Wetzel made some counter-proposals for the resettlement of those elements of the Baltic and Polish populations that were considered ungermanisable. With regard to the Balts, he proposed that they be resettled all over occupied Russia, where they would serve as the second level of administrators under the German rulers, a function that many Balts had carried out in Tsarist times. With regard to the Poles, he recommended fostering their emigration to Brazil, which was already a destination of much voluntary Polish emigration and which had vast areas of land available for settlement.


Erhard Wetzel, the Race Referent (Rassereferent) for the Occupied Eastern Territories (Reichsministerium für die besetzten Ostgebiete - RMO) between 1941 and 1944, was the author of a commentary on the Generalplan Ost, in which he spoke of the "resettlement" of 46-51 million eastern Europeans. He also conferred with Eichmann about the murder of Latvian and German Jews by gas and authorized this procedure on behalf of the RMO in October 1941. The same Wetzel seems to have pleaded for "special treatment" of handicapped children in the Baltics in concrete cases as late as 1944.

Wetzel’s race mania, as mentioned by Gerlach in Kalkulierte Morde (see the thread

Shooting Asians
http://www.thirdreichforum.com/viewtopi ... 6fa61f4159 )

also led him to conduct racial investigations in camps holding Soviet prisoners of war in 1941, which resulted in the shooting of prisoners with "Mongolian" aspect.

Not the kind of fellow I would expect any good from.

A transcription and translation of Wetzel's letter to Lohse of 25 October 1941 can be found under

http://www.holocaust-history.org/19411025-wetzel-no365/

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Post by witness » 15 Apr 2003 12:34

Michael Mills wrote :

That being said, it was planned to "germanise" certain defined areas, ie those areas would be inhabited by persons of German ethnicity only. Those areas included all of Poland, the Baltic States, the area near Leningrad (Ingermanland), parts of Belorussia and Ukraine (eg Zhitomir District), the Dnepr bend and the Crimea.

The germanisation was to be achieved by three factors:

1. Settlement of ethnic Germans from elsewhere;
2. Assimilation of part of the existing population; and
3. Expulsion of the rest of the existing population (the destination most often cited was Siberia).

From the Slavic perspective looks pretty much like a war against Slavs to me .

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Post by Roberto » 15 Apr 2003 12:45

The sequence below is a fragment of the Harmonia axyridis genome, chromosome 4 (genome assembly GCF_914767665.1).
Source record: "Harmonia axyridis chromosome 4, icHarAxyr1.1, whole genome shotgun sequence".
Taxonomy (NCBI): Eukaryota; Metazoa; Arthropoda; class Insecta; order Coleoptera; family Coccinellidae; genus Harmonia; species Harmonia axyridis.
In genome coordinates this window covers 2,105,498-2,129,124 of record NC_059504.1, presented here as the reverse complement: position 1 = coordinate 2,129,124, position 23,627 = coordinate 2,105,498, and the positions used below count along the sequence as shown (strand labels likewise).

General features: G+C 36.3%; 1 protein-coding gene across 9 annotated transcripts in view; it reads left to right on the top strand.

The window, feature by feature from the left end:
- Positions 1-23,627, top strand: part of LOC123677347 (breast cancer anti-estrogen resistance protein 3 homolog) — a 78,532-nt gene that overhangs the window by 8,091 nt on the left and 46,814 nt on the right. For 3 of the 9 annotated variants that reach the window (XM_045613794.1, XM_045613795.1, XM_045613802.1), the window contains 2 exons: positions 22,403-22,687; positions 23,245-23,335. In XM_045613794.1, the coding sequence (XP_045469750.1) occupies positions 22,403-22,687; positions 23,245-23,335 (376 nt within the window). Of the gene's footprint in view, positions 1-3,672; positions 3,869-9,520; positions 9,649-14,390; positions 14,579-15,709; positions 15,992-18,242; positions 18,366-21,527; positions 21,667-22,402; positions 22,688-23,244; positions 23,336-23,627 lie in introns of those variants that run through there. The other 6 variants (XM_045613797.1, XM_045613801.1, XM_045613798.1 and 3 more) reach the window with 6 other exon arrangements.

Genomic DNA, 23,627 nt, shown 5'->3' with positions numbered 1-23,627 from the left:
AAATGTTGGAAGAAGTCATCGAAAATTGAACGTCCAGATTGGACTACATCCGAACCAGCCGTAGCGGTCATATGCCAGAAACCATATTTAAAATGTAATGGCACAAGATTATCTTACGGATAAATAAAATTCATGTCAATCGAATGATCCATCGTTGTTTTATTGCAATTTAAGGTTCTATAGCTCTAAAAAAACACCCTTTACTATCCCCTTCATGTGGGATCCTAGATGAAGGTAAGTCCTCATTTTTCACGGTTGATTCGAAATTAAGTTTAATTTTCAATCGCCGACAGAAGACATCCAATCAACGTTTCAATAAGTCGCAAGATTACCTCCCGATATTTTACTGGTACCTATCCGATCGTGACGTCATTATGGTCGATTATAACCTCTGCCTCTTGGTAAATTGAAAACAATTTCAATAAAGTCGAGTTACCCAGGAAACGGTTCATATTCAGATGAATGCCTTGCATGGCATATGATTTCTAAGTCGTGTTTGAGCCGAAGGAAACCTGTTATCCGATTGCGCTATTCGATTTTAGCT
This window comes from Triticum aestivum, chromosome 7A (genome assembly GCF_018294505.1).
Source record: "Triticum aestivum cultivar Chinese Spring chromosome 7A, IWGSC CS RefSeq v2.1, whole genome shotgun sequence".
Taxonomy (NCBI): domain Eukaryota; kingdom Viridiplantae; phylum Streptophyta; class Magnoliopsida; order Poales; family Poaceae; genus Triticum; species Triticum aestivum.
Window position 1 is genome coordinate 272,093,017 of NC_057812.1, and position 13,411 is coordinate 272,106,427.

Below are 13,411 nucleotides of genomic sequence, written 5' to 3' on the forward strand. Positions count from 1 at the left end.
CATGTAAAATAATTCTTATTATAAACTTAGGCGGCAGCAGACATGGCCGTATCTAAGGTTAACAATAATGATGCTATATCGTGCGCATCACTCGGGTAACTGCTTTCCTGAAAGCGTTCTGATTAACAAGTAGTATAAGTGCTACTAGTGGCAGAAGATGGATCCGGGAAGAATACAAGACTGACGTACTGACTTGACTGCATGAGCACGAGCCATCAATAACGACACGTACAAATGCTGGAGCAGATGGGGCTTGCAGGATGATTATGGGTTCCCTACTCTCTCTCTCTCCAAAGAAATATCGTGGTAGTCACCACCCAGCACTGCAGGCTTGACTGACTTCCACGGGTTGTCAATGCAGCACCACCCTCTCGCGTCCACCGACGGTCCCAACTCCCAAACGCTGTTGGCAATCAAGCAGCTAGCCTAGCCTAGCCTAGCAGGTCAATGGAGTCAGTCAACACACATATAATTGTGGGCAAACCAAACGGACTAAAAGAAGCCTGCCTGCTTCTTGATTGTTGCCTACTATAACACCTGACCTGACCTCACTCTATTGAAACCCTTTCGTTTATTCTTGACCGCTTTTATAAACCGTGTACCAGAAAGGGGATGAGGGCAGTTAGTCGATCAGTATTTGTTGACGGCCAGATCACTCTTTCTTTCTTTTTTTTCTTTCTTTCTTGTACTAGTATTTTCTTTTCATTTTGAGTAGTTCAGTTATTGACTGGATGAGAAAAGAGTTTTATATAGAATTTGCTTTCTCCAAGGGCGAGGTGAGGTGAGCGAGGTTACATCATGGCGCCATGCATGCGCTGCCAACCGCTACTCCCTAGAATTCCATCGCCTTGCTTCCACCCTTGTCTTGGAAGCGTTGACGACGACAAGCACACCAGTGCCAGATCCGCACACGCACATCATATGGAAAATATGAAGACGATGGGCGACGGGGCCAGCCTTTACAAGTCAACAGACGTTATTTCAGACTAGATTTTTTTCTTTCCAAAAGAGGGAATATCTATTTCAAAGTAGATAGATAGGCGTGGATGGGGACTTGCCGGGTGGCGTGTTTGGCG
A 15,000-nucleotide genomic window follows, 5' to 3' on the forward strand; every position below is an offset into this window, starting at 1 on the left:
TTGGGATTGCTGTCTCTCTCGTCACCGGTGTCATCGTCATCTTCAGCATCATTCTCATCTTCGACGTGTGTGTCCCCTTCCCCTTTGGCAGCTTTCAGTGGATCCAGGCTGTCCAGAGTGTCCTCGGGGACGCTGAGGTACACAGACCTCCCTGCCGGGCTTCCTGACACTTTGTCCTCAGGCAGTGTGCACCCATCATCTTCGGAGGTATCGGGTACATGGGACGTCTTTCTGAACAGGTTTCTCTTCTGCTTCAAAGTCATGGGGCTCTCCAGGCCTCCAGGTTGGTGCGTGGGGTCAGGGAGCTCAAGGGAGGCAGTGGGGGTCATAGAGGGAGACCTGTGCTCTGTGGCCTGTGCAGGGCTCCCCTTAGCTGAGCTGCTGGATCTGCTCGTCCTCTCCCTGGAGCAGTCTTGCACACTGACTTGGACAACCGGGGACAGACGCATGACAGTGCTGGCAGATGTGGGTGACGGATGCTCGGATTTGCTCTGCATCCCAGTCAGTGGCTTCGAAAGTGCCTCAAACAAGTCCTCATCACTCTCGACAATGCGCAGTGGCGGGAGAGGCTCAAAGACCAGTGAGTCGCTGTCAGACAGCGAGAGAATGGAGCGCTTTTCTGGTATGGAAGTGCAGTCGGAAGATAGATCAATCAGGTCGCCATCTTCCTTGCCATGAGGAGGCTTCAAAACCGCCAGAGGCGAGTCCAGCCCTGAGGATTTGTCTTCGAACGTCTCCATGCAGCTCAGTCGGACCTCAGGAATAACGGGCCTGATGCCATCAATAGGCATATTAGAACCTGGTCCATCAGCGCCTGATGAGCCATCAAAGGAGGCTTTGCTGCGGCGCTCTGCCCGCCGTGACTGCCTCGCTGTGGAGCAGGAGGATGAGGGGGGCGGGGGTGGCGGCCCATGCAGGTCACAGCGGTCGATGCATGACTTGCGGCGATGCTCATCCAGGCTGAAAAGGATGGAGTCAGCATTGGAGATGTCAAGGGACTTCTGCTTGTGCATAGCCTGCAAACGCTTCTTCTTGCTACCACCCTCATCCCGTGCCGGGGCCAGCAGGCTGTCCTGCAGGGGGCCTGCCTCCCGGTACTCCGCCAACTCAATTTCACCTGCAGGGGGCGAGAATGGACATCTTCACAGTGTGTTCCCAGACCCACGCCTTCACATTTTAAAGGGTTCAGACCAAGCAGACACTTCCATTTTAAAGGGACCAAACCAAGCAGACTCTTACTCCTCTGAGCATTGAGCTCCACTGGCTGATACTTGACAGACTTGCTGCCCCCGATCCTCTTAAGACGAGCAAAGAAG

Who would have been worse of, those expelled or those remaining behind to serve the German masters?

From the report of the Wirtschaftsstab Ost, Gruppe Landwirtschaft of 23.05.1941:

[…]Eine Zerstörung der russischen Verarbeitungsindustrie in der Waldzone ist auch für die fernere Friedenszukunft Deutschlands eine unbedingte Notwendigkeit. […] Aus all dem folgt, daß die deutsche Verwaltung in diesen Gebieten sehr wohl bestrebt sein kann, die Folgen der zweifellos eintretenden Hungersnot zu mildern und den Naturalisierungsprozeß zu beschleunigen. Man kann bestrebt sein, diese Gebiete intensiver zu bewirtschaften im Sinne einer Ausdehnung der Kartoffelanbaufläche und anderer für den Konsum wichtiger, hohe Erträge gebender Früchte. Die Hungersnot ist dadurch nicht zu bannen. Viele 10 Millionen von Menschen werden in diesem Gebiet überflüssig und werden sterben oder nach Sibirien auswandern müssen.[…]


Source of quote:

Ernst Klee / Willi Dreßen, ”Gott mit uns”. Der deutsche Vernichtungskrieg im Osten 1939-1945, Frankfurt am Main 1989, page 23. Reference: Nuremberg Document 126-EC, IMT, official German text, Volume XXXVI

My translation:

[…]A destruction of the Russian manufacturing industry in the forest zone is an indispensable necessity also for the far-off peacetime future of Germany. […] From this there results that the German administration in these areas may well endeavor to milder the consequences of the famine that will doubtlessly occur. It can be undertaken to cultivate these areas more intensively in the sense of extending the land for cultivating potatoes and other high output fruits important for consume. It will not be possible, however, to stop the famine thereby. Many tens of millions of people will become superfluous in this area and will die or have to emigrate to Siberia.[…]